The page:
The US economy has experienced a remarkable recovery following the Covid recession in 2020. The much-feared lasting effects of the pandemic have never been realized: employment, labour force participation and GDP once again correspond to forecasts prior to the health crisis. We are still waiting to see if House Republicans squander this achievement by pushing America into a totally arbitrary debt crisis. But today I thought about taking a break from the burden and talking about something important in which the US economy is performing even better than the usual figures imply. One positive aspect of the coronavirus crisis has been a major shift in the way Americans work: we now waste less time and resources commuting.
A few days ago, my colleague Fahrad Manjoo wrote an article about the benefits of reducing travel between home and work that inspired me to delve into the subject. Although it has its drawbacks, the shift to telecommuting and hybrid work is, in general, a very good thing despite Elon Musk hating it (or perhaps especially if he hates it).
The change to teleworking is also a very didactic moment, in at least two ways. First, it offers a practical lesson from the fact that harnessing new technological possibilities often requires major changes in how businesses operate. Second, it reminds us that economic figures such as GDP, while useful, can sometimes be misleading indicators of what really matters in life.
First things first: reducing travel time is a very serious matter. Before the pandemic, the average American adult spent about 0.28 hours a day, or more than 100 hours a year, on work-related commuting. (Since not all adults work, the figure for those who do was considerably higher.) By 2021, that time had dropped by about a quarter.
Attributing a dollar value to the benefits of this reduction is complicated. It's not enough to multiply the time saved by the average wage, because people probably don't consider the time they spend on the road (yes, most people go to work by car) as totally wasted. On the other hand, there are many other expenses, from fuel to vehicle wear and tear and psychological strain associated with trips to work. And a third consideration: the option of teleworking or hybrid work is usually available especially to workers with a high level of education who receive salaries above the average and, therefore, with a high value associated with their time.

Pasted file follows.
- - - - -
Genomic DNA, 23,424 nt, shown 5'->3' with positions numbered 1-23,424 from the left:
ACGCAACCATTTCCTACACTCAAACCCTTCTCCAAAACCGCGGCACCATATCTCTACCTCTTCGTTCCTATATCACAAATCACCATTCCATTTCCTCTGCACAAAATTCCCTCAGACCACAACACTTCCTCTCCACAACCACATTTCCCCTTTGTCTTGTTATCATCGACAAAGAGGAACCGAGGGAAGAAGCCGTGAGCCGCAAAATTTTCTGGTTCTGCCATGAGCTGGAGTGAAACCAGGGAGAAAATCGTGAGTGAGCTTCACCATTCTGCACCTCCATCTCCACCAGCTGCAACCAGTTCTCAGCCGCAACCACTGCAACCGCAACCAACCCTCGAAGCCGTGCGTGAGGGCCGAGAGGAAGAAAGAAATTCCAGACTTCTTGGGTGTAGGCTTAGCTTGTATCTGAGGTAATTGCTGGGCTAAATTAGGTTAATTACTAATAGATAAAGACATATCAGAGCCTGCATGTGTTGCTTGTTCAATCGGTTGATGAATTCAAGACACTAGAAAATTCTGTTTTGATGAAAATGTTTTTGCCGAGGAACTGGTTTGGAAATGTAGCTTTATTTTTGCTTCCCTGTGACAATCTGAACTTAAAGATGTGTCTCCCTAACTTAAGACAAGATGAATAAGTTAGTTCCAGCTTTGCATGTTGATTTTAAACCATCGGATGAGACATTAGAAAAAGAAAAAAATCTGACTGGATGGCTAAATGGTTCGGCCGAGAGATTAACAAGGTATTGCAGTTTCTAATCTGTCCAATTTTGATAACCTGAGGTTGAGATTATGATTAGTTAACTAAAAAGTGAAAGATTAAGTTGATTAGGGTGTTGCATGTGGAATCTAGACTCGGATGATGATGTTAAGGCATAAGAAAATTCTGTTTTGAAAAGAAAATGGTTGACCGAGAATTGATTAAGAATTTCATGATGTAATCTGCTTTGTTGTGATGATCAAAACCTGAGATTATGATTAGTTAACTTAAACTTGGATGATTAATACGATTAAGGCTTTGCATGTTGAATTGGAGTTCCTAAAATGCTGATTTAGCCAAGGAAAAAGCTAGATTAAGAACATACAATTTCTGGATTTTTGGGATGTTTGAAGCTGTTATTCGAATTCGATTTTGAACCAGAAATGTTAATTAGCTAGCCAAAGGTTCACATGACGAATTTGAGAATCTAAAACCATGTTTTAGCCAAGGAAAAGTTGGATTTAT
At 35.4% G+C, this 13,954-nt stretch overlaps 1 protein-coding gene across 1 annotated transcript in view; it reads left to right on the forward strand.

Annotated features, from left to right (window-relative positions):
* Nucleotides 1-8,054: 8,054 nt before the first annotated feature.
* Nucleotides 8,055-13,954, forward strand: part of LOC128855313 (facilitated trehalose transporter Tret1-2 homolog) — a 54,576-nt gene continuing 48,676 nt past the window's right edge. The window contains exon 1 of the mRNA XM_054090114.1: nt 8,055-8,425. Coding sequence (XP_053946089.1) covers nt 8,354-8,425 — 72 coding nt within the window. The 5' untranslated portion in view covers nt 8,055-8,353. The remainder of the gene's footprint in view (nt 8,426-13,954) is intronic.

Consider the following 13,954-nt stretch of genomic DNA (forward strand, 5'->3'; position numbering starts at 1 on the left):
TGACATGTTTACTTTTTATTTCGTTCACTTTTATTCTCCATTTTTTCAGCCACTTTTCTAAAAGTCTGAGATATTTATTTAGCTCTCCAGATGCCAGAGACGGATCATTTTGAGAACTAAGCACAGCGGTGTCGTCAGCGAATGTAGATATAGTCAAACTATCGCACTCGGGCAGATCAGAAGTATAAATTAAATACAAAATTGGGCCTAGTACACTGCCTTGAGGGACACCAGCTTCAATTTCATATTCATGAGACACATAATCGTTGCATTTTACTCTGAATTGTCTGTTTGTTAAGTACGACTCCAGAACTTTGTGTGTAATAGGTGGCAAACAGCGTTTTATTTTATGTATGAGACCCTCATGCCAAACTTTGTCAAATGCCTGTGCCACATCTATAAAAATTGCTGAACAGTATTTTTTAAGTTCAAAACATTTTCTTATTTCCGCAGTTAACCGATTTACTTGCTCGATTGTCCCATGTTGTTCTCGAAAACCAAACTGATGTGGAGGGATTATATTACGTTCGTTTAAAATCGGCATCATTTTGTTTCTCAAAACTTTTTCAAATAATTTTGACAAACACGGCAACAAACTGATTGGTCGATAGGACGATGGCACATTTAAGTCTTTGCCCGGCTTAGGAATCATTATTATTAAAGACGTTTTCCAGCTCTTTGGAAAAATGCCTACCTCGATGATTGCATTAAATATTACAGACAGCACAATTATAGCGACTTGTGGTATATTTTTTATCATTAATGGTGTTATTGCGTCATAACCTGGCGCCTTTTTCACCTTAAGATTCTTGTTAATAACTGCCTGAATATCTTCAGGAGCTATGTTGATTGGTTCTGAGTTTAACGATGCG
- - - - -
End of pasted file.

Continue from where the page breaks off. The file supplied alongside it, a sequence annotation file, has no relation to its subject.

However, it is not difficult to argue that the overall benefits of not commuting to work every day equate to a gain in national income of at least one percentage point, and perhaps several. This is a lot: there are very few proposals for measures capable of producing benefits of this magnitude. And yes, the benefits are real. CEOs may rant against lazy or (according to Musk) "immoral" workers who don't want to go back to their cubicles, but the purpose of an economy isn't to make bosses happy.
What's interesting is that this transformation of the way many Americans work has not been driven by new technologies. It wouldn't have been possible if many people didn't have fast internet connections, but the big increase in household broadband took place between 2000 and 2010, and then leveled off. Companies only learned to take advantage of the technological possibility of teleworking under the pressure of the pandemic.
The point is that, while the pandemic economy has been left behind, the change in the way of working seems to be permanent. Overall, telecommuting looks like a classic example of a nascent sector: at first it is uncompetitive, then it gets a temporary boost (usually provided by tariffs or subsidies, but in this case, by a virus), it learns by doing, and it remains competitive even after it removes the stimulus.
If the increase in telecommuting ends up being indefinite, it will have profound economic repercussions, with some losers (such as commercial real estate and the tax bases of many cities), but many winners. However, what it will not do is manifest itself in the form of an increase in nominal GDP; The time Americans waste in traffic jams is not subtracted from national income, and the time they spend with their families does not add up.
I am not one of those detractors of GDP who claim that it is a useless figure; It is an informative statistic and is not easy to replace. But it can be misleading when societies opt for something different. Anyone who makes international comparisons knows that the United States has a higher GDP per capita than European countries, but that much of the difference does not reflect higher productivity; It reflects the fact that Europeans have many holidays, while we are the "country without holidays". So, are we better off? Are you sure?
We currently see great benefits in households that are not included in GDP. It is true that these gains fall mainly on workers with higher incomes, which is deplorable. However, there have also been significant wage increases in the lower echelon, and that mitigates some of the injustice. One consequence is that, if you look at what an economy is for—namely, to meet human needs, not to generate favorable statistics—America's recovery from the pandemic has been even more impressive than you imagine.
Paul Krugman is a Nobel laureate in economics.
© The New York Times, 2023
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